To purchase please email: Sarah.Bodman@uwe.ac.uk
UWE bookarts is running a project for artists, librarians, curators and archivists in the Nordic/Scandinavian regions, this is supported by an award from the Nordic Culture Point. The project is a collaboration with Megan Adie (Aviary Press, Denmark), Sarah Bodman (CFPR, UWE Bristol) Angie Butler, (CFPR, UWE Bristol) Imi Maufe (Codex Polaris, Norway), Lina Nordenström (Grafikverkstan Godsmagasinet, Sweden) Joakim Norling (Timglaset Editions, Malmö Sweden), Morwenna Peters (Bower Ashton Library, UWE Bristol), Tom Sowden (School of Art & Design, UWE, Bristol) and Maria White (Independent curator, UK).
Participatory activities include a free online seminar event for library staff, a focus on Nordic/Scandi artists’ publishing at BABE 2022, a one-day event hosted by Arlis South-West, and an exhibition project which will be shown at IMPACT conference in September 2022.
Our project aims to facilitate knowledge exchange between librarians, artists and the public that will expand understanding of arts practice, and work towards a more sustainable, innovative and culturally successful discipline. You can read a little more info about our plans here. If you would like to register your interest in participating, please email Sarah. Image: Bibliotek Nordica, a collection of artists’ books curated by Codex Polaris.
This exhibition is on tour as part of the ongoing al-Mutanabbi Street Starts Here Coalition projects. The online Inventory gallery was launched to coincide with the fifth anniversary of the bombing of al-Mutanabbi Street on 5th March 2012, for which project partners around the world held commemorative readings and events. Since then the Inventory has grown as artists’ books created for the project have arrived. The gallery pages show images and information for each of the 260 books completed for the project.
Exhibitions held since the launch of the tour include:
The Westminster Reference Library, Westminster, UK; The Powell Library Rotunda, UCLA, Los Angeles, California, USA; Salt & Cedar Letterpress Studio, Detroit, Michigan, USA; The Cambridge Arts Council, Cambridge, Massachusetts, USA; The Santa Fe University of Art and Design, Santa Fe, New Mexico, USA; The John Rylands Library, Manchester, UK; The San Francisco Center for the Book, San Francisco, California, USA; Gallery Route One, Point Reyes, California USA; the Center for Book Arts, New York in association with Alwan for the Arts, Columbia University Libraries Butler Library, International Print Center New, Poets House, New York, USA; Literary & Philosophical Society Library, Newcastle upon Tyne, UK; Collins Memorial Library, University of Puget Sound, Tacoma, Washington, USA; Curry College, Milton, Massachusetts, USA; American University in Cairo, Egypt; Arab – British Centre, London, UK; The Mosaic Rooms, London, UK; Kate Chappell ’83 Center for Book Arts at the University Of Southern Maine, USA; The Hague Public Library, The Netherlands; Queen Elizabeth II Library, Memorial University, St. John’s, Newfoundland, Canada; Jaffe Center for Books Arts, Florida Atlantic University, USA; Central Library of Rochester and Monroe County, Rochester, New York, USA; Goddard College, Vermont, USA; Arab American National Museum, Dearborn/Detroit, Michigan, USA; Idaho Center for the Book in partnership with The Arts and Humanities Institute at Boise State University, USA; George Mason University, Fairfax, Virginia, USA; Herron School of Art and Design, The Herron Art Library of IUPUI University library, USA; Keats House and the Iraqi Cultural Centre, London; the Arab American National Museum, Dearborn, USA; Idaho Center for the Book in partnership with The Arts and Humanities Institute at Boise State University; Al-Mutanabbi Street Starts Here DC 2016 a partnership between George Mason University’s School of Art and George Mason University Libraries, Split This Rock, Smith Center for Healing and the Arts, McLean Project for the Arts, Corcoran School of the Arts and Design at The George Washington University, Busboys and Poets, Georgetown University, Cultural DC, Smithsonian Libraries, Brentwood Arts Exchange, Smithsonian American Art Museum, National Portrait Gallery, Northern Virginia Community College, George Mason University Student Media and Fourth Estate Newspaper; Rosenberg Library at the City College of San Francisco, USA; Konstlitografiska museet, Helliden, Sweden.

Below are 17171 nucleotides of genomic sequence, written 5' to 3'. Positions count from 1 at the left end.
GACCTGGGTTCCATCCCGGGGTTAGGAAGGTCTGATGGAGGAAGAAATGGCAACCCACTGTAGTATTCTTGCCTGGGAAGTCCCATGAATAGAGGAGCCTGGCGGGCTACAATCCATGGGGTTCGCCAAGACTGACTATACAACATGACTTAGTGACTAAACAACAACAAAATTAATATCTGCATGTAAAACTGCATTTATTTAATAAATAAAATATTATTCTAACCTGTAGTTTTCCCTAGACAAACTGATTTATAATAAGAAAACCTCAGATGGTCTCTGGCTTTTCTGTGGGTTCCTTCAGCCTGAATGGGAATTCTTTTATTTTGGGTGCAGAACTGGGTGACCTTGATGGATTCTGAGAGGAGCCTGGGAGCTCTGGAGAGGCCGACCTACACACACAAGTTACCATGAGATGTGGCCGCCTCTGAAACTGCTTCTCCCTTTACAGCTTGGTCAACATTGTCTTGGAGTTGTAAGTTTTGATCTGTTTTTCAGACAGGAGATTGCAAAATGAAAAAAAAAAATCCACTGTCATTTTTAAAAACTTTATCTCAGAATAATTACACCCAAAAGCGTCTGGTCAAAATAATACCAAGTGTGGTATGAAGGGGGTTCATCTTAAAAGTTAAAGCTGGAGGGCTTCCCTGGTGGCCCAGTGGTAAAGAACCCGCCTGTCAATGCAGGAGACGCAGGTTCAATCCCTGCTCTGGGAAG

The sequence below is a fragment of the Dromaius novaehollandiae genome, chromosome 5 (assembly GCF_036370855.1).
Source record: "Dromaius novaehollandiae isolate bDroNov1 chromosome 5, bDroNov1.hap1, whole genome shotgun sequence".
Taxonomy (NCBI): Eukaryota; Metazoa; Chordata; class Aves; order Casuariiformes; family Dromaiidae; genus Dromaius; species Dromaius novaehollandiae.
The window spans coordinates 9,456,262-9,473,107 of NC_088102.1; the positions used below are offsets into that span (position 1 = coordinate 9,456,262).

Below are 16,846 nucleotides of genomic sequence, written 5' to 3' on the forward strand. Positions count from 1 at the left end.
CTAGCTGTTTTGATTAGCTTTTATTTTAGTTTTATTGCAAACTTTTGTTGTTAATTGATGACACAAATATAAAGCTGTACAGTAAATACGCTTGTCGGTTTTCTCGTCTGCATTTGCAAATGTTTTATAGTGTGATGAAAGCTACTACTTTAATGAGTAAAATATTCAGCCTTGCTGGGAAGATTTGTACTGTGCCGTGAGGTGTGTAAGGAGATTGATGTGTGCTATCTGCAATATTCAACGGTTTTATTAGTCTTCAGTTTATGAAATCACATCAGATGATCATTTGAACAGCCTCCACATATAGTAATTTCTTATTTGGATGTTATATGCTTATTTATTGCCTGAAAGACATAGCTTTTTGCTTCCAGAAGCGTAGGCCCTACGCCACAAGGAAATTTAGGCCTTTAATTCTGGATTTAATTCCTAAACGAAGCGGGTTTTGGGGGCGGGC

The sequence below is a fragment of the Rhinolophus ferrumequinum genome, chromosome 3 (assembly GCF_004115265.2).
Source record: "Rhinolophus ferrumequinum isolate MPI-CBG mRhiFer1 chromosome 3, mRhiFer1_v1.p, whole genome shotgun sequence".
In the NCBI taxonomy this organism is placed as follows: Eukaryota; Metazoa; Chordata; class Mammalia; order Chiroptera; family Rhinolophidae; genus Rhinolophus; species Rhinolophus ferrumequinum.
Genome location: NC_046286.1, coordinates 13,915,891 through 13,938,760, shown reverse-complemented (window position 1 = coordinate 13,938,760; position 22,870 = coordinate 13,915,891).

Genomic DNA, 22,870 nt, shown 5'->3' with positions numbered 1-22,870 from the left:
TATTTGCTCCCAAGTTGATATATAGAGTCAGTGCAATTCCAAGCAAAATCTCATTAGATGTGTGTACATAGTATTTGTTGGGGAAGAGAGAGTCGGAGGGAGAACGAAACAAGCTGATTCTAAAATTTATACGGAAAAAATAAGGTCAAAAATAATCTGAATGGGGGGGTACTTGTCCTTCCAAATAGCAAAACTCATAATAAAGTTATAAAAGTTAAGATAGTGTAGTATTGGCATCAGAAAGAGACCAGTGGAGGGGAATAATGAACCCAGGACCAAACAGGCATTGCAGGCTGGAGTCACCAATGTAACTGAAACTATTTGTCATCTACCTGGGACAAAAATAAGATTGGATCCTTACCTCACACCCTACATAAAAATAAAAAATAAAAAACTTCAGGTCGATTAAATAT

Selections from the related Shadow and Light project are currently on show online at UC Santa Barbara Library, California, USA. View them online here.
We’ll be hosting a live event for the anniversary of al-Mutanabbi Street Starts Here, at UWE, Bristol. Special guests include Ama Bolton, Catherine Cartwright and Andrew Morrison. This will be held in the Print Publishing Space, OC2 at Bower Ashton, Thursday 3rd March 2022, readings, print activity, displays of books and broadsides, 11am-2pm.
The image shown here is a detail from Versions: A Deconstruction by Lauren Camp (poet, USA) and Linda Soberman (artist, USA & Mexico) 2012. You can read more about the Al-Mutanabbi Street Starts Here project at the LAAF Festival website.